Greta Thunbergs enemies are right to be scared of her message. Her new political allies should be too | Stephen Buranyi

Liberal leaders line up to praise her. Yet their inaction shows they are not really listening, says science writer Stephen Buranyi

Greta Thunberg has made a lot of enemies. They are easy to recognise because their rage is so great they cannot help making themselves look ridiculous. Thunbergs arrival in the US earlier this month set off rightwing pundits and then the president himself. The conservative provocateur Dinesh DSouza compared her look to a Nazi propaganda poster; a Fox News guest called her a mentally ill Swedish child being exploited by her parents; and Trump mocked her on Twitter as a happy young girl looking forward to a bright and wonderful future, after a speech in which she urgently laid out the dismal prospects for her generations future.

These are the latest attacks, but they arent the darkest, or most unhinged. Arron Banks intimating that she might drown crossing the Atlantic in August might be the single worst example or you can stare directly into the abyss by witnessing the depraved abuse Thunberg receives across the social media networks.

Her many supporters seem baffled about why Thunberg triggers these attacks. What is it about Greta? they ask, puzzling over her apparent innocuousness; this slight girl with her oversized coats and hand-painted sign who insists we should simply listen to the scientists. Thunbergs age and gender undoubtedly annoy her critics, but theyre melting down because she explicitly makes the connections that scientists are generally unwilling to make. Namely that their scientific predictions for the climate, and the current economic and political order, may not be compatible.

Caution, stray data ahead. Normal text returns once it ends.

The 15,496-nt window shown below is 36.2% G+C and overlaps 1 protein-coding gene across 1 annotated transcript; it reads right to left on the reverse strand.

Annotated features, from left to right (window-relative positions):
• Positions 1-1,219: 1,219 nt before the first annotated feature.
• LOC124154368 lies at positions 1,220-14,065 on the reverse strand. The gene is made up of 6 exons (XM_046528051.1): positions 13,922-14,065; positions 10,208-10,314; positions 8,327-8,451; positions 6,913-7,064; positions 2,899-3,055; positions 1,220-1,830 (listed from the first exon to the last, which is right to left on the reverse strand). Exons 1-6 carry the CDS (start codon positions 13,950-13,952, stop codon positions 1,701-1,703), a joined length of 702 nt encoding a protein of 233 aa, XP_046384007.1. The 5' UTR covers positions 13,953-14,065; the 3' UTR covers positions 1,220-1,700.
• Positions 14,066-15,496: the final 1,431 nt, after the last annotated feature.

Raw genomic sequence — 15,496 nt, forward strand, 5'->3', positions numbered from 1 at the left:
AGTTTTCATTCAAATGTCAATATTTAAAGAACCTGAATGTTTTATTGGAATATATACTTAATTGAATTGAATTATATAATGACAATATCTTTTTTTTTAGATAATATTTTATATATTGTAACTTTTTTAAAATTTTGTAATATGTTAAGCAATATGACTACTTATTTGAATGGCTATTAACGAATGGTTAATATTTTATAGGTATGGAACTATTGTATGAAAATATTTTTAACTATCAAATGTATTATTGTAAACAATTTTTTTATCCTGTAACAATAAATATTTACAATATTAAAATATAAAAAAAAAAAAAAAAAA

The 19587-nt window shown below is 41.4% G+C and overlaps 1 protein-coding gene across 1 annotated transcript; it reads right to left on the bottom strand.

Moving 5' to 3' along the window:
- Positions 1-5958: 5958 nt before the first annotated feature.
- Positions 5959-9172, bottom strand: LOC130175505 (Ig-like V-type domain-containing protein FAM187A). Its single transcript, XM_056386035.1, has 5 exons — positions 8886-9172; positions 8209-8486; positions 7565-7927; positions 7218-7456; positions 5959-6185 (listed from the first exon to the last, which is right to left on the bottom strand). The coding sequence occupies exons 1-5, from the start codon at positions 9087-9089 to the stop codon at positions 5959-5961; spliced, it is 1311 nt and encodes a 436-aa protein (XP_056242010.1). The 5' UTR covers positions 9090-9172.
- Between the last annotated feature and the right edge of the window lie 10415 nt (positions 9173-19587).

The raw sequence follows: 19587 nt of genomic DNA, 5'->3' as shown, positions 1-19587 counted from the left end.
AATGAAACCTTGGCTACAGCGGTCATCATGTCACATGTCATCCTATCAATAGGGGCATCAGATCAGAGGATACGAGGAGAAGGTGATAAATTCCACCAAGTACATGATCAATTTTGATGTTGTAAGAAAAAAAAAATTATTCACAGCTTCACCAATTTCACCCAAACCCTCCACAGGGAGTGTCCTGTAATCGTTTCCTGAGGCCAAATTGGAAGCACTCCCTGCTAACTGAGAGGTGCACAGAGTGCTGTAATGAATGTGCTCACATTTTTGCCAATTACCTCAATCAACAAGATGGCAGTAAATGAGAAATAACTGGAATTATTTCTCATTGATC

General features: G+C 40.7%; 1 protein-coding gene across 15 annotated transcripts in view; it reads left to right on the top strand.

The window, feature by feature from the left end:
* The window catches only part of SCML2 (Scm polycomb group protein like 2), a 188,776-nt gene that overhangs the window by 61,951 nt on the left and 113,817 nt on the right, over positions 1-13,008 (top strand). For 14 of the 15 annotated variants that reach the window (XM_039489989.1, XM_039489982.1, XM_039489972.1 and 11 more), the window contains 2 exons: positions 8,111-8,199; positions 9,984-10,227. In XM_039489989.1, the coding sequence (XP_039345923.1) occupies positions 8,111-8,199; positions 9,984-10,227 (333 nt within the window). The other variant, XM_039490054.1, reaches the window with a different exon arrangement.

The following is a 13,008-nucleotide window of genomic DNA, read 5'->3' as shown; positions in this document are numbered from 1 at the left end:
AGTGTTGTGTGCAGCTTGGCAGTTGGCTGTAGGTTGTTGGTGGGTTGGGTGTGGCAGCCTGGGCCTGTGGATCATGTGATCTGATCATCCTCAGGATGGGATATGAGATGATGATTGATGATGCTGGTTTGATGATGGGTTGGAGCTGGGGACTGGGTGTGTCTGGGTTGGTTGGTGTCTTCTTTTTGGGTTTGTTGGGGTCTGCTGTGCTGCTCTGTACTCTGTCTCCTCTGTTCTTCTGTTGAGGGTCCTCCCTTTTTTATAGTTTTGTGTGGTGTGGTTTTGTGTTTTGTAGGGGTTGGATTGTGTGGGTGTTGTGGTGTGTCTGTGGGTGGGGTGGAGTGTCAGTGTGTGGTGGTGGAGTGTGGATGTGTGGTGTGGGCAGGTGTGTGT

Last years IPCC report warned there were just 12 years left to avoid irreversible damage to the climate. Thunberg refers to this often, updating the count as if it were a timebomb strapped to the chest of her entire generation: the closer it gets to zero, the more radical action seems justified.

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Its a moral argument, fundamentally, that assumes the climate crisis will be worse than any disruption caused by addressing it. Carbon moves the deadly clock forward, and anything that facilitates that must be bad. She judges long-touted paradigms of green growth and market-based solutions as failures by this simple measure. If solutions within this system are so impossible to find then maybe we should change the system itself, she said at the UN climate conference in Katowice last year.

The right doesnt just mindlessly explode at every climate activist. Thunberg has none of the unthreatening geniality of Mr Inconvenient Truth, Al Gore, or the various Hollywood celebrities who have taken on climate as a cause. She styles herself as a climate populist: she invokes a clear moral vision, a corrupt, unresponsive system and has a knack for neatly separating an us and a them. When she spoke of her supporters being mocked and lied about by elected officials, members of parliament, business leaders, journalists, she was drawing now-familiar political lines against the elite.

This framing releases ordinary people from complicity in the climate crisis, just as other populisms release them from blame for their economic or social fate, and directs that feeling towards a political enemy. Some people say that the climate crisis is something that we all have created. But that is just another convenient lie, Thunberg told attendees at Davos earlier this year. Someone is to blame. A 2017 report showing that just 100 companies have been the source of more than 70% of the worlds greenhouse gas emissions since 1988 has become a popular reference among protesters. The alchemy of populism is that powerlessness fuels anger rather than despair.